What is a Landmark and What Really Are the World's Most Significant Landmarks?

March 27, 2002

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Landmarks are key components of the way we organize our knowledge of global, regional, and local environments. Our knowledge of the world is usually described as our "cognitive map." This does not mean that a cognitive map is like a cartographic map - although there is no clear evidence that such a relationship does or does not exist. The term "cognitive map" is either used metaphorically to describe our internal spatial/geographic knowledge, or is used as a hypothetical construct to provide a functional concept related to the mental storage of spatial/geographic information. Although we may not know how information is encoded and stored in the brain, we do believe that the mind can create images (such as maps) in working memory to help recognize objects/features/places, as a way to help recognize such things or as a way to assist problem-solving (e.g. finding the nearest supermarket).This brings us back to landmarks.

Landmarks are used in a variety of ways including: use as organizing features to "anchor" segments of space; use as location identifiers, as to help decide what part of a city or region one is in; and use as choice points, or places where changes in direction are needed when following a route. In the latter cases, on-route landmarks may actually be choice points or may "prime" a decision - such as "turn left after the church." In an off-route situation, a landmark may provide information about relative location, distance, and direction - as in "if you can see the tower on your left, you've made a wrong turn and have gone too far."

In general, landmark status is defined by some combination of features including: dominance of visible, natural, or built form such as the Eiffel Tower or Niagara Falls; outstanding color, shape, extent, such as the Kremlin; functional significance as with the Golden Gate Bridge; symbolic significant as with the Blarney Stone in Ireland; or historical significant such as the place where the Battle of Gettysburg was fought. Sometimes natural features (e.g. mountains, volcanoes, deep canyons, waterfalls, or reefs) attract enough attention to label phenomena as a landmark.(Note that natural features need not be restricted to a single point in space, as with the Great Barrier Reef).Sometimes it is a part of the built environment that catches attention - such as the Kremlin, Notre Dame Cathedral, or the Sydney Opera House. And sometimes it is a feature of the cognitive environment that produces landmark status, as with an image of "the beaches of South Africa or the perceived ruggedness or grandeur of the Himalayas.

Note that we do not necessarily have to have visited a location or place to acknowledge its landmark status. We may have seen representations of it on TV, in videos or movies, in newspapers or magazines, in photos or slides, or heard about it on radio, or read about it in books, or simply heard many people mention it in conversation. Whatever the source, we acknowledge special status to phenomena. Some of these are personal, where knowledge is necessary for everyday life but shared by few others (e.g. your personal home or favorite fishing spot).These we refer to as "idiosyncratic." Others are known in common among large numbers of people. These are "common" or "communal" landmarks and facilitate communication and exchange of interpretable information - such as "let's meet in the park area next to The Mission Building."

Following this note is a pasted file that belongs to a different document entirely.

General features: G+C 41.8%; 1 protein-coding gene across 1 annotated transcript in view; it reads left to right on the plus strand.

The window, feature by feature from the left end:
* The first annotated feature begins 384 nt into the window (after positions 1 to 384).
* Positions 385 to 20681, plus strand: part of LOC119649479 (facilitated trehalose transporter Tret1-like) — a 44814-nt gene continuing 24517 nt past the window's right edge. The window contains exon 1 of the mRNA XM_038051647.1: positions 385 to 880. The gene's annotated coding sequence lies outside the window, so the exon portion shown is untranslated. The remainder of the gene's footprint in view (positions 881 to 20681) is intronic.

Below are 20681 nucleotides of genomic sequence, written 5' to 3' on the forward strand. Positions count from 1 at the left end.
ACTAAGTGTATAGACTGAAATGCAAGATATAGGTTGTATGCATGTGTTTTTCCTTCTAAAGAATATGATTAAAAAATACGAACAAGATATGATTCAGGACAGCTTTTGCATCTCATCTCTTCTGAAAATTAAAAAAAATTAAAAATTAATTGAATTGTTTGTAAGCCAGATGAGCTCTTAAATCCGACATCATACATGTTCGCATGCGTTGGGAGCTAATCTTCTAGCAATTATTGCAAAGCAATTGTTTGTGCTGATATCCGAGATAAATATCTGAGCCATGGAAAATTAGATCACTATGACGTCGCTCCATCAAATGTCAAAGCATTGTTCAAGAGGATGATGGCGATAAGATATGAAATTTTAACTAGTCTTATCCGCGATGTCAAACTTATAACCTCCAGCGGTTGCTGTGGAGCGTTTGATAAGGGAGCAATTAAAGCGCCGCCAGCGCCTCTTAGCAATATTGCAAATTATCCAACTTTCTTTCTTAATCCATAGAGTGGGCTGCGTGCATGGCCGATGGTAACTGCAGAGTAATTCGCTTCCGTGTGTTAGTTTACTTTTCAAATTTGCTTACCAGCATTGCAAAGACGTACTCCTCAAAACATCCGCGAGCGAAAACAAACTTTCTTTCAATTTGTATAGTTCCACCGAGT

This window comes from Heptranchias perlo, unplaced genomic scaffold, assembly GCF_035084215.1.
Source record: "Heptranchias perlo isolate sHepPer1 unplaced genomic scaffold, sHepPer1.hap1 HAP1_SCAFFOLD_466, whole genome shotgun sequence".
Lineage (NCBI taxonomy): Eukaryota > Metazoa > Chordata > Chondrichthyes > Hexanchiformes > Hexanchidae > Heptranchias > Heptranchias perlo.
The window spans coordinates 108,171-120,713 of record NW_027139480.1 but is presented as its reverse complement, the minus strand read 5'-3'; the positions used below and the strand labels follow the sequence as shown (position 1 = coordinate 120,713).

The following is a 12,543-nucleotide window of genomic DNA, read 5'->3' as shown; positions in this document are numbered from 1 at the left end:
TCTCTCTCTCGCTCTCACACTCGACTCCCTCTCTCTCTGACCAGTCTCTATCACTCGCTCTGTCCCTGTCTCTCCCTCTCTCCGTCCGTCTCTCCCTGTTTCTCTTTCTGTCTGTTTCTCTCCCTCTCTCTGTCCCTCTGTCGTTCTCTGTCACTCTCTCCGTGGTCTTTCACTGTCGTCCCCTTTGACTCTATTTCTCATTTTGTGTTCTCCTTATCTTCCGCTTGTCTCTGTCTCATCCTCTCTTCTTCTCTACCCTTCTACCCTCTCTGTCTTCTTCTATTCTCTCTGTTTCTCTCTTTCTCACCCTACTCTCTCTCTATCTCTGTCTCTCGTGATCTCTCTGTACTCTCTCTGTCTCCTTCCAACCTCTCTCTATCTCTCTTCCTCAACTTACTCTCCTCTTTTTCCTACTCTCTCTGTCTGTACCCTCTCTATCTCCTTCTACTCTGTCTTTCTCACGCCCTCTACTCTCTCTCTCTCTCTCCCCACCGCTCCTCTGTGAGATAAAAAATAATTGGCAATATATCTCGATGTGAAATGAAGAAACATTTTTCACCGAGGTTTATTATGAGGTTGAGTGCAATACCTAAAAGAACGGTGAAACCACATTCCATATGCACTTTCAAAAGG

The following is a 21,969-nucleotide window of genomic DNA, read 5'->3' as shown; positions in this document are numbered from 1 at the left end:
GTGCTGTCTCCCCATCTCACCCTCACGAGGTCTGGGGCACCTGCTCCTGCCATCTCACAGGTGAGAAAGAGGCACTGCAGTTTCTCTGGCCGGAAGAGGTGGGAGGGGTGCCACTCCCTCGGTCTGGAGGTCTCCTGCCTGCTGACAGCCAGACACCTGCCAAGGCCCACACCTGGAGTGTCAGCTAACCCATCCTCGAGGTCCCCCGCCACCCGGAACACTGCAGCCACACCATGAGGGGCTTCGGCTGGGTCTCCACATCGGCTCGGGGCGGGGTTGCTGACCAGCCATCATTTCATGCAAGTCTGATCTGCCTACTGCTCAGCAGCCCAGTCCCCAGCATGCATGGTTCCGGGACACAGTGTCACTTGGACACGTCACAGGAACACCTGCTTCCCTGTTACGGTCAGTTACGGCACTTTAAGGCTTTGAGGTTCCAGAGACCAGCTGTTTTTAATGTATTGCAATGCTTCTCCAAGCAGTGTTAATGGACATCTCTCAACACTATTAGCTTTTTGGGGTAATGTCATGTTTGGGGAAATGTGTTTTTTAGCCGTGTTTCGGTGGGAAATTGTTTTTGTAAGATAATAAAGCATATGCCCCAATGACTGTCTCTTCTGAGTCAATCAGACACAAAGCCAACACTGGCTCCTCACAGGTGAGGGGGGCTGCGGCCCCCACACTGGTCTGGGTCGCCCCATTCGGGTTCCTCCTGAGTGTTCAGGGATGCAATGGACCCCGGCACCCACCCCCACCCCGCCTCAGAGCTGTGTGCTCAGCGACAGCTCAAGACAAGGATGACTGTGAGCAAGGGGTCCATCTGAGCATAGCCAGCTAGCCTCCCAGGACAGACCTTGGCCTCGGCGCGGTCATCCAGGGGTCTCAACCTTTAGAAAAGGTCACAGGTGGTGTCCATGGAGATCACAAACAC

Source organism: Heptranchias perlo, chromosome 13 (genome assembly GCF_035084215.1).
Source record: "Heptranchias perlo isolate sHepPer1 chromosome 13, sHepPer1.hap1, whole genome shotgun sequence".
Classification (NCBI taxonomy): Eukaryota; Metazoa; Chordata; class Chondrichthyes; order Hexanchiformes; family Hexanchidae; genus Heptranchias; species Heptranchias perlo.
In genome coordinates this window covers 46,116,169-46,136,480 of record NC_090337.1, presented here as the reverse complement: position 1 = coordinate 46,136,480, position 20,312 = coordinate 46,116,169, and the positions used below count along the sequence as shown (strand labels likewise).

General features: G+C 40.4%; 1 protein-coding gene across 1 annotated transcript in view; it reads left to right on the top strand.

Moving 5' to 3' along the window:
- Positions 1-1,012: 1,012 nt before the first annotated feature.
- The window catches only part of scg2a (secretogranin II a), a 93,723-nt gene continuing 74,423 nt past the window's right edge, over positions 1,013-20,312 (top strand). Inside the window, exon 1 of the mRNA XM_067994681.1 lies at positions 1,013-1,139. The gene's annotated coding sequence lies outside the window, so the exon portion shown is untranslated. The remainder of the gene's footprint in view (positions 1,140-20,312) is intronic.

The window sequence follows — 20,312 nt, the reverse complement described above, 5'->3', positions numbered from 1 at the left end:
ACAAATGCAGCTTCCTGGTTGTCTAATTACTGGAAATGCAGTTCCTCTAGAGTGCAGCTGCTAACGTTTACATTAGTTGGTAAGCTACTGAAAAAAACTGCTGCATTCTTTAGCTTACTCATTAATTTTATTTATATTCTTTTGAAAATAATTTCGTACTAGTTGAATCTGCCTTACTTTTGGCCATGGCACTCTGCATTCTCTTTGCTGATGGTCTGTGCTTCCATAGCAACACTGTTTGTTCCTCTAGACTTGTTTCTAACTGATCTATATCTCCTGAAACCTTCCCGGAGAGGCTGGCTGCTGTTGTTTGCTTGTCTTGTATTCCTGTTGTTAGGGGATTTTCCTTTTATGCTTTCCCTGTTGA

All this is fine when concerned only with a local area (a town or city), but what happens when we change scale and look at national or global landmarks? Are there a select number that are acknowledged by members of all cultures? Societies? Economies? Nations?

About a decade ago, I sent a proposal to the National Geographic Society Research Division to obtain funds to find out what were the world's most frequently designated landmarks. I proposed finding this out, photographing them, and writing an article for National Geographic. Needless to say, my proposal was turned down, partly because my "survey design was not a worldwide random sample of all people and cultures" (a ridiculous criticism that I defy anyone to implement) and partly because everyone "knew" what they were. At that time I had asked a class of 40 US college students to list the 10 most recognized landmarks in the world and got 87 different landmarks mentioned - none of them by more than 9 people. This week (March, 2002) I asked another US undergraduate college class of 35 (the same scheduled class) to repeat the experiment. This time I received 67 different landmark designations with only three places receiving 10 or more votes. There was only a small overlap between the dominant features mentioned by males as opposed to females. There was zero coincidence between the top rated landmarks by US and foreign-born respondents.


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